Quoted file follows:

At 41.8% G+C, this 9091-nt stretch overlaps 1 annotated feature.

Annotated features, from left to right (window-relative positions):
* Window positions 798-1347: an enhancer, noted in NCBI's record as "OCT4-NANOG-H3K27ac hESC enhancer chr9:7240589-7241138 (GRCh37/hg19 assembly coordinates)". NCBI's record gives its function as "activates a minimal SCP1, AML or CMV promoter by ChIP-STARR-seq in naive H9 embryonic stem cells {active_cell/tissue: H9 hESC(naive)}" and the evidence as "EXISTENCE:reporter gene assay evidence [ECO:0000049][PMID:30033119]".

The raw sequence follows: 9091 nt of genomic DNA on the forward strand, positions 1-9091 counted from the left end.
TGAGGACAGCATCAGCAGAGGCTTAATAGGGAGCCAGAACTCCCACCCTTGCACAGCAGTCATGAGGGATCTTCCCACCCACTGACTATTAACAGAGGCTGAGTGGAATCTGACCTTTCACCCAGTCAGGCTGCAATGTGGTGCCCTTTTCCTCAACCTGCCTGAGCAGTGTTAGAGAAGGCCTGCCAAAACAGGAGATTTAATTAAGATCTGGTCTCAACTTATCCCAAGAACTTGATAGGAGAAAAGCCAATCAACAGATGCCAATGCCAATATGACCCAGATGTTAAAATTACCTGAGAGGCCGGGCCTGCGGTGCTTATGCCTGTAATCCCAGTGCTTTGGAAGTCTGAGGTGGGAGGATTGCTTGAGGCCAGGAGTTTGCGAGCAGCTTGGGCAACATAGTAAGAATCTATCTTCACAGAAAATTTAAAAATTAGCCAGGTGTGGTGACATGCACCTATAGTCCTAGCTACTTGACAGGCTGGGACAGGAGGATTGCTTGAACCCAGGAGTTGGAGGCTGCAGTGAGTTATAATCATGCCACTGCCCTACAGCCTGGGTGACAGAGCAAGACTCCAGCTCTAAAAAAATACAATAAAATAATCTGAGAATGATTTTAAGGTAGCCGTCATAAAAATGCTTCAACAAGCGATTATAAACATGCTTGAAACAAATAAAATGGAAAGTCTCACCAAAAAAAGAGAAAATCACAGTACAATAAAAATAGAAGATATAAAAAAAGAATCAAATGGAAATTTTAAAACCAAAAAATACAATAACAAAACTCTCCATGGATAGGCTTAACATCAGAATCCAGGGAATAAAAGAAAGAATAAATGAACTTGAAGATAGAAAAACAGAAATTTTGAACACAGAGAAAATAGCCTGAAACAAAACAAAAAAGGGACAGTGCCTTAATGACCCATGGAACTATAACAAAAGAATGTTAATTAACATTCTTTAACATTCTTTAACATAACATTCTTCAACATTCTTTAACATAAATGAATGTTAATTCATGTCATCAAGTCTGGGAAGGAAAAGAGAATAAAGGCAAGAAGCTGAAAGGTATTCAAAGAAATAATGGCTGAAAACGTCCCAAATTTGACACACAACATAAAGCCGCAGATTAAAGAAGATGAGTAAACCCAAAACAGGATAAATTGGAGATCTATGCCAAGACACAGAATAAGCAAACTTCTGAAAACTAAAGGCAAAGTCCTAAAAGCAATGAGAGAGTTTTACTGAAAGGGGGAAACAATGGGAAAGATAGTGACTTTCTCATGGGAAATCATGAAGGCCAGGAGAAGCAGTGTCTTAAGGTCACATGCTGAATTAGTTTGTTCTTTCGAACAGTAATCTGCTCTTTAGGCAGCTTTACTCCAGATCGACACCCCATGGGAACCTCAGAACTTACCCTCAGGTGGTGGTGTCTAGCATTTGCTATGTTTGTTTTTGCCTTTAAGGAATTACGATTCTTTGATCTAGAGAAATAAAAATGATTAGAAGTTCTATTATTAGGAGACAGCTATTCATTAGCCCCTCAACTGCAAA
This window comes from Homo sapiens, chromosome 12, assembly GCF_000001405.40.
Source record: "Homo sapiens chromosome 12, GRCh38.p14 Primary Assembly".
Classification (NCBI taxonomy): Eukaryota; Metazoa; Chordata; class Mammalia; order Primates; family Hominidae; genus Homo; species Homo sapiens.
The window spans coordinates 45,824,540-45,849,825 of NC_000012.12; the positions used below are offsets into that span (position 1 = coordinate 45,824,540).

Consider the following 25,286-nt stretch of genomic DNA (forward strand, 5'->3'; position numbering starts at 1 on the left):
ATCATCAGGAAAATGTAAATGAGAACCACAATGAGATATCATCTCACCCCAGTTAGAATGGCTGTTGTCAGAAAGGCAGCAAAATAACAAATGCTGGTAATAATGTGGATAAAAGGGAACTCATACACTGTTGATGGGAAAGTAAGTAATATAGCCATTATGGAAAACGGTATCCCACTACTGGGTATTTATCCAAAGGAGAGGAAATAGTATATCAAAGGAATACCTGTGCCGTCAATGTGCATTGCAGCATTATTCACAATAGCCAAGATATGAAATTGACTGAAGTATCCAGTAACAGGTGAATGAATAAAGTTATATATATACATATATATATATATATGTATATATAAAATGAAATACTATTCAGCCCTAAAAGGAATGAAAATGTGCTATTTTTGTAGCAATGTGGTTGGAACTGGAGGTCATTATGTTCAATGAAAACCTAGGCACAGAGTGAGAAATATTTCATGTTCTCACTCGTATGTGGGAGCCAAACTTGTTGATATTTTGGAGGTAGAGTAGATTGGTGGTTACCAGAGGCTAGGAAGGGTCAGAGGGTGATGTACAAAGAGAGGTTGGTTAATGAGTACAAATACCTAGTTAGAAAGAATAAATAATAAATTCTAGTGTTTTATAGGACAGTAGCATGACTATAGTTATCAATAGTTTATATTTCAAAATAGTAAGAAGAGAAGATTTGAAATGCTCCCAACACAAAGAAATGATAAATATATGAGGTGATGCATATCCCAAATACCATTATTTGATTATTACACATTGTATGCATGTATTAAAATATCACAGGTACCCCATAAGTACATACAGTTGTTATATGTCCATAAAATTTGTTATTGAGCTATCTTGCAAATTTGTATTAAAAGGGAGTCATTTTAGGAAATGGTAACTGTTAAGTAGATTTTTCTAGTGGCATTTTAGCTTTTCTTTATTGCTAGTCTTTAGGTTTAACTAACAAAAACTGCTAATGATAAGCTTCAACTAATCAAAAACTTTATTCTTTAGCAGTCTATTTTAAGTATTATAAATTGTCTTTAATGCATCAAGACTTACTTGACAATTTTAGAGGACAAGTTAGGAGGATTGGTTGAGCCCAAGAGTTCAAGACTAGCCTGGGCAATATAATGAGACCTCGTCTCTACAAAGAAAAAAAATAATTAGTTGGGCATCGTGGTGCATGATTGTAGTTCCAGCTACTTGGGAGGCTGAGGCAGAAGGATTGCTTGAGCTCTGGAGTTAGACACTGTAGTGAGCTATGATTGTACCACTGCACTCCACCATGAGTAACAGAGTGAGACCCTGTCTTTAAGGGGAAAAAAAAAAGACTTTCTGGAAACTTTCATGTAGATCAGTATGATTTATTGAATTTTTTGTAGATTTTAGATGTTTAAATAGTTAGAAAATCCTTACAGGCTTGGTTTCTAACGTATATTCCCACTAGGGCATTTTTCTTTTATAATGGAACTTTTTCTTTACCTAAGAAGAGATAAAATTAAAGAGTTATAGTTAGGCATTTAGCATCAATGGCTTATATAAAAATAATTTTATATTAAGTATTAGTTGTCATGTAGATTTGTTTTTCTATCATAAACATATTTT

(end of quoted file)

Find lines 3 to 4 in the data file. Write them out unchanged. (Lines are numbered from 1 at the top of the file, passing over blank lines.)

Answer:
* Window positions 798-1347: an enhancer, noted in NCBI's record as "OCT4-NANOG-H3K27ac hESC enhancer chr9:7240589-7241138 (GRCh37/hg19 assembly coordinates)". NCBI's record gives its function as "activates a minimal SCP1, AML or CMV promoter by ChIP-STARR-seq in naive H9 embryonic stem cells {active_cell/tissue: H9 hESC(naive)}" and the evidence as "EXISTENCE:reporter gene assay evidence [ECO:0000049][PMID:30033119]".

The raw sequence follows: 9091 nt of genomic DNA on the forward strand, positions 1-9091 counted from the left end.